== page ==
Skip to comments.Music for Wedding Mass
Posted on 05/03/2012 1:47:09 AM PDT by dsc
Sorry for the vanity, but I would very much like some advice.
My daughter, her fiance, and I went down and talked to the cathedral's music director about the music for her wedding.
We chose what we all think are some very nice pieces, and I made sure to confirm that no...less preferred music...would be snuck in.
We received an e-mail from him today listing the music we had chosen, but calling for the Mystery of Faith -- We Proclaim -- and the Amen to come from the Heritage Mass, which is, the best I was able to confirm, put out by OCP and written some time after the 1980s.
I don't find this to be satisfactory. Can anyone tell me of some more traditional alternatives?
I don’t have the answers for you but I will ping the folks who have Catholic ping lists, maybe someone will have an answer for you. I know there have been some choir directors posting on FR.
City Hall....$ 15.00......transister radio.
Just like my Mom & Dad.
may I make a suggestion? Same question on fisheaters?
Since the new translation of the Mass went into effect at Advent 2011, there are new recommendations (requirements?) for those prayers. I don't understand why, but we've all been singing different responses and different music ever since.
I believe AAM is an expert in these things.
“Raining Blood” by Slayer is a timeless classic for such events!
Have them do the Mysterium Fidei in Latin:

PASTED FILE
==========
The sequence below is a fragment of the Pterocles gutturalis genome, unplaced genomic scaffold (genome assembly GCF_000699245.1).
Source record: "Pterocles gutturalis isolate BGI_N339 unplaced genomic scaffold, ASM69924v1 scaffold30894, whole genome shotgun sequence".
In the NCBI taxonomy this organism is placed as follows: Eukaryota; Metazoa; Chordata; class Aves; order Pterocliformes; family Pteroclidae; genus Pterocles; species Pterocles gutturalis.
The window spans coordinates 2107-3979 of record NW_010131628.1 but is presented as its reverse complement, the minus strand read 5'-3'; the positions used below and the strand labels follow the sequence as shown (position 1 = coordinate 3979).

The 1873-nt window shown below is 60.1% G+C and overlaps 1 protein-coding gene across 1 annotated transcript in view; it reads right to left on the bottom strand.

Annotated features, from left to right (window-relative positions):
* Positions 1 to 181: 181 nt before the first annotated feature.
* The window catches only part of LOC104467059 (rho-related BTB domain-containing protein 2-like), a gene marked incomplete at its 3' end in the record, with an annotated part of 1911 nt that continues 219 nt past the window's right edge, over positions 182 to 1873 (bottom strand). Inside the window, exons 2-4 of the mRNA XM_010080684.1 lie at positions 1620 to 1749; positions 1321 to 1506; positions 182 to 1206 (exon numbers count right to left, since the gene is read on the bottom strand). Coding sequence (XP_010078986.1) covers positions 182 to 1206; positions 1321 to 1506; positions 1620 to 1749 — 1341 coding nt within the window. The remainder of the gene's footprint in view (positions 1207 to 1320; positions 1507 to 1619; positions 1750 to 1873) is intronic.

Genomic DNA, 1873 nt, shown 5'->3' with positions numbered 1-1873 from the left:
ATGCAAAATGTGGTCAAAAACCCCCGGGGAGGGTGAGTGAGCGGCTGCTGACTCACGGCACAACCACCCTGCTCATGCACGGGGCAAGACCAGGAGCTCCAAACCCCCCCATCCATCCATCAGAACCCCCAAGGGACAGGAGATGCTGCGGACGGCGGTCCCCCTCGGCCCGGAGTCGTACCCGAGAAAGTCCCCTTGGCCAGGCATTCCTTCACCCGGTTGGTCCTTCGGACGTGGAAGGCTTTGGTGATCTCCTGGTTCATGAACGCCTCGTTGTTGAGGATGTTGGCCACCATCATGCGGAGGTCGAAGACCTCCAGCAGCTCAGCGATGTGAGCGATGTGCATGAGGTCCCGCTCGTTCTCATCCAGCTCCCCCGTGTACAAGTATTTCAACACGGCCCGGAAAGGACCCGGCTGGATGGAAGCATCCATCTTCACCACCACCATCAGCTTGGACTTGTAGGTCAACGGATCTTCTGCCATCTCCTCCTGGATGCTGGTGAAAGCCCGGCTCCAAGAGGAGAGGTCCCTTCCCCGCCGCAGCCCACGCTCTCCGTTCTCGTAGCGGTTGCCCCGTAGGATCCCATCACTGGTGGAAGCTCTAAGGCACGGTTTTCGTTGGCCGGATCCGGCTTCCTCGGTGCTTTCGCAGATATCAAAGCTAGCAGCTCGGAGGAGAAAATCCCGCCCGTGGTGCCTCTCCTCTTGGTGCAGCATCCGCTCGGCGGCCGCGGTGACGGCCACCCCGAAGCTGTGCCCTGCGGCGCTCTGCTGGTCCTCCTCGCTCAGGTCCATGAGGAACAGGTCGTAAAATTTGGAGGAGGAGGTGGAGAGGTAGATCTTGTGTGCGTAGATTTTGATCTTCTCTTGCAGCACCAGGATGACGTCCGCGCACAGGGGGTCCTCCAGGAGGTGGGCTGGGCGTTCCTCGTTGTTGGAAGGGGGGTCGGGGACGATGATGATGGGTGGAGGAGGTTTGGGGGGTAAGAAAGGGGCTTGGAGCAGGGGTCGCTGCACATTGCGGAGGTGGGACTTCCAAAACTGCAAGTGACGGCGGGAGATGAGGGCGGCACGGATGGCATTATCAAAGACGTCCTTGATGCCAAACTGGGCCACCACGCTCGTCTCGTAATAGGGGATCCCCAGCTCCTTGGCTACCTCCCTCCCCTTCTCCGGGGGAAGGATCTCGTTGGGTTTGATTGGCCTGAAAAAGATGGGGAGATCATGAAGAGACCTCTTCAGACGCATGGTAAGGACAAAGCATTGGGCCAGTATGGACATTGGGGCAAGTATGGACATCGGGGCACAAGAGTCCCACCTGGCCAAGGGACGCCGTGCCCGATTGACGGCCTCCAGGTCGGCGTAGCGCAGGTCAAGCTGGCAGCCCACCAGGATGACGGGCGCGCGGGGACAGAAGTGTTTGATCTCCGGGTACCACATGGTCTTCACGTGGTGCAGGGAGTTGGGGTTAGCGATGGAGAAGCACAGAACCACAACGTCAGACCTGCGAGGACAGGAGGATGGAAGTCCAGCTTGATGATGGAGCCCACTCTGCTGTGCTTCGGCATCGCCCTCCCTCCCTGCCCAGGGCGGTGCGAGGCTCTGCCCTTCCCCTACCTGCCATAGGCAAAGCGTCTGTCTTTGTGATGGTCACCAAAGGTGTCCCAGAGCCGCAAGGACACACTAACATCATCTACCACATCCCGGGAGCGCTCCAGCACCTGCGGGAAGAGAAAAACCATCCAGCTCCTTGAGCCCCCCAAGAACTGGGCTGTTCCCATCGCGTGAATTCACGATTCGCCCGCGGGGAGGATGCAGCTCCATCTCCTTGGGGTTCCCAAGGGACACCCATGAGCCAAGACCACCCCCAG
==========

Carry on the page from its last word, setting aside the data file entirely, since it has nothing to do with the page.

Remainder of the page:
And here’s Doxology/Amen from ccwatershed.org:
Ask Ann Landers.
Oh, can’t do that. She’s dead.
dsc, the Heritage Mass is on the OCP website here.
The melody for most of the Mass appears to be based on the hymn, "Holy, Holy, Holy (Lord God Almighty)". The "we proclaim" is based on something else that I can't quite place - maybe a minor key iteration of the melody. It's not as bad as some I've heard by any stretch, but it isn't all that great.
Is there going to be a choir? if not, you don't get all the harmony and the descant. If there is, they'll probably want to go with something familiar (unless they're a rather adventurous choir with a talented director.)
Our parish is using settings composed by our music director (which I would be pleased to send to you if you want them). Because of the change in words, you have somewhat limited options. . . . but the Great Amen can be anything you want because the words (word) didn't change!.
My suggestions - (1) use the setting you like best for the Great Amen. (2) see if you can talk the organist into using the Latin (Missa de Angelis).
Mysterium fidei. The priest's preface in the video is the more elaborated version - there is also an alternative, very simple one. Organist should know it. It is not difficult: "Mortem tuam annunciamus, Domine. Et tuam resurrectionem confitemur, donec venias."
The Latin really is best for the Mysterium fidei.
Try “The Sign (of the Fish)” by The Knights of the New Crusade, from their album “My God Is Alive - Sorry About Yours”. ;)
Thanks to everyone who replied.
I think we’ll probably go with the Latin.
Hope we don’t get static from the music director.
Is the Heritage Mass music new?
Here are the lyrics of the new translations:
1. We proclaim your death, O Lord, and profess your Resurrection intil you come again.
2. When we eat this Bread and drink this Cup, we proclaim your death, O lord, until you come again.